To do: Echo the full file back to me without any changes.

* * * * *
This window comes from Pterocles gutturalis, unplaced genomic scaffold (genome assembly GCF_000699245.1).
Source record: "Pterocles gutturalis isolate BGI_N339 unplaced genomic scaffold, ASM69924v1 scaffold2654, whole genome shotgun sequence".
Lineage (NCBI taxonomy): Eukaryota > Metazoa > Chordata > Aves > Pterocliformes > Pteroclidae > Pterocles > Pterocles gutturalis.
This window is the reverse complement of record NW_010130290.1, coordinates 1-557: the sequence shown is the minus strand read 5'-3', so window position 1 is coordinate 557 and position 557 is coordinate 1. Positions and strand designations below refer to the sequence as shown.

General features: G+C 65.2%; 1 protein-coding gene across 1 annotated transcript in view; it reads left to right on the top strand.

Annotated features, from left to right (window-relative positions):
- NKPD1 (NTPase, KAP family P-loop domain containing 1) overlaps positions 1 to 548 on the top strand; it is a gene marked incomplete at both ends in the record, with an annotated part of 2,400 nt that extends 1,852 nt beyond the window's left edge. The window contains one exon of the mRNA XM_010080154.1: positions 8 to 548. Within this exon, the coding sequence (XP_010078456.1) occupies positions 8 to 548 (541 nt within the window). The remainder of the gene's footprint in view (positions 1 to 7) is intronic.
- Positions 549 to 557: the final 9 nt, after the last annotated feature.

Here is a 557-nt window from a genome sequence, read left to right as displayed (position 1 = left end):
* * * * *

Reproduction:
This window comes from Pterocles gutturalis, unplaced genomic scaffold (genome assembly GCF_000699245.1).
Source record: "Pterocles gutturalis isolate BGI_N339 unplaced genomic scaffold, ASM69924v1 scaffold2654, whole genome shotgun sequence".
Lineage (NCBI taxonomy): Eukaryota > Metazoa > Chordata > Aves > Pterocliformes > Pteroclidae > Pterocles > Pterocles gutturalis.
This window is the reverse complement of record NW_010130290.1, coordinates 1-557: the sequence shown is the minus strand read 5'-3', so window position 1 is coordinate 557 and position 557 is coordinate 1. Positions and strand designations below refer to the sequence as shown.

General features: G+C 65.2%; 1 protein-coding gene across 1 annotated transcript in view; it reads left to right on the top strand.

Annotated features, from left to right (window-relative positions):
- NKPD1 (NTPase, KAP family P-loop domain containing 1) overlaps positions 1 to 548 on the top strand; it is a gene marked incomplete at both ends in the record, with an annotated part of 2,400 nt that extends 1,852 nt beyond the window's left edge. The window contains one exon of the mRNA XM_010080154.1: positions 8 to 548. Within this exon, the coding sequence (XP_010078456.1) occupies positions 8 to 548 (541 nt within the window). The remainder of the gene's footprint in view (positions 1 to 7) is intronic.
- Positions 549 to 557: the final 9 nt, after the last annotated feature.

Here is a 557-nt window from a genome sequence, read left to right as displayed (position 1 = left end):